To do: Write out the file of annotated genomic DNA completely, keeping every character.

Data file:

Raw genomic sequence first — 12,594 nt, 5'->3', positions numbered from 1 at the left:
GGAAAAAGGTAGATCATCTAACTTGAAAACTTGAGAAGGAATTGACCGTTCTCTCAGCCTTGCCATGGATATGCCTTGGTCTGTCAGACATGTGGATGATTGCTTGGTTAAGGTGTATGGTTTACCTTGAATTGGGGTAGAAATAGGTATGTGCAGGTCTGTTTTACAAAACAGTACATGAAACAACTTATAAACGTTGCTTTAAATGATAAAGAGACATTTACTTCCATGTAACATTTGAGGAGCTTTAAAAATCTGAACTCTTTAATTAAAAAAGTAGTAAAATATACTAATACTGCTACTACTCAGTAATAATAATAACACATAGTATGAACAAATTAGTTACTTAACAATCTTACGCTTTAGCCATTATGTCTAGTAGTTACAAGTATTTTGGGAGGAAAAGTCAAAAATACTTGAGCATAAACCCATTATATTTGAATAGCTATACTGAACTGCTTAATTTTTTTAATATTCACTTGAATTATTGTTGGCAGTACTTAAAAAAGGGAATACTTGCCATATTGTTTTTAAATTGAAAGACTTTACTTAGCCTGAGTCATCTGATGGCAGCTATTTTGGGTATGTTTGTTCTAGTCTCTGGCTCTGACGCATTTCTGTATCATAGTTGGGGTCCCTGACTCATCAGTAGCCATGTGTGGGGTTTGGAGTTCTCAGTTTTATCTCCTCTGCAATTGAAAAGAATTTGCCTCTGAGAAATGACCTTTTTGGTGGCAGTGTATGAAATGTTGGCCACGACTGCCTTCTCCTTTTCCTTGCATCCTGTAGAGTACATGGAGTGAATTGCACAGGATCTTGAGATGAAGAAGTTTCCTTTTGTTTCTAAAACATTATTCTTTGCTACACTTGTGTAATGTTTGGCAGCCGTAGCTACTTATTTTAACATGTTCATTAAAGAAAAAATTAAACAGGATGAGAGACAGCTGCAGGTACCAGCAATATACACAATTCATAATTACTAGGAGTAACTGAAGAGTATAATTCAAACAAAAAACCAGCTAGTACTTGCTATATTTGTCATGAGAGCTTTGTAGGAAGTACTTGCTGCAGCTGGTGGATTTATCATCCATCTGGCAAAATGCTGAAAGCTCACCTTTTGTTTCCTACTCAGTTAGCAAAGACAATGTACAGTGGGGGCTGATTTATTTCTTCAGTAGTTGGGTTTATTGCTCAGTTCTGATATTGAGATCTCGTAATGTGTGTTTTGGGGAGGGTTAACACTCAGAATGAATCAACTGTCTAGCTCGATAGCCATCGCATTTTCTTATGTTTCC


Raw genomic sequence first — 12,594 nt, 5'->3', positions numbered from 1 at the left:
GGAAAAAGGTAGATCATCTAACTTGAAAACTTGAGAAGGAATTGACCGTTCTCTCAGCCTTGCCATGGATATGCCTTGGTCTGTCAGACATGTGGATGATTGCTTGGTTAAGGTGTATGGTTTACCTTGAATTGGGGTAGAAATAGGTATGTGCAGGTCTGTTTTACAAAACAGTACATGAAACAACTTATAAACGTTGCTTTAAATGATAAAGAGACATTTACTTCCATGTAACATTTGAGGAGCTTTAAAAATCTGAACTCTTTAATTAAAAAAGTAGTAAAATATACTAATACTGCTACTACTCAGTAATAATAATAACACATAGTATGAACAAATTAGTTACTTAACAATCTTACGCTTTAGCCATTATGTCTAGTAGTTACAAGTATTTTGGGAGGAAAAGTCAAAAATACTTGAGCATAAACCCATTATATTTGAATAGCTATACTGAACTGCTTAATTTTTTTAATATTCACTTGAATTATTGTTGGCAGTACTTAAAAAAGGGAATACTTGCCATATTGTTTTTAAATTGAAAGACTTTACTTAGCCTGAGTCATCTGATGGCAGCTATTTTGGGTATGTTTGTTCTAGTCTCTGGCTCTGACGCATTTCTGTATCATAGTTGGGGTCCCTGACTCATCAGTAGCCATGTGTGGGGTTTGGAGTTCTCAGTTTTATCTCCTCTGCAATTGAAAAGAATTTGCCTCTGAGAAATGACCTTTTTGGTGGCAGTGTATGAAATGTTGGCCACGACTGCCTTCTCCTTTTCCTTGCATCCTGTAGAGTACATGGAGTGAATTGCACAGGATCTTGAGATGAAGAAGTTTCCTTTTGTTTCTAAAACATTATTCTTTGCTACACTTGTGTAATGTTTGGCAGCCGTAGCTACTTATTTTAACATGTTCATTAAAGAAAAAATTAAACAGGATGAGAGACAGCTGCAGGTACCAGCAATATACACAATTCATAATTACTAGGAGTAACTGAAGAGTATAATTCAAACAAAAAACCAGCTAGTACTTGCTATATTTGTCATGAGAGCTTTGTAGGAAGTACTTGCTGCAGCTGGTGGATTTATCATCCATCTGGCAAAATGCTGAAAGCTCACCTTTTGTTTCCTACTCAGTTAGCAAAGACAATGTACAGTGGGGGCTGATTTATTTCTTCAGTAGTTGGGTTTATTGCTCAGTTCTGATATTGAGATCTCGTAATGTGTGTTTTGGGGAGGGTTAACACTCAGAATGAATCAACTGTCTAGCTCGATAGCCATCGCATTTTCTTATGTTTCC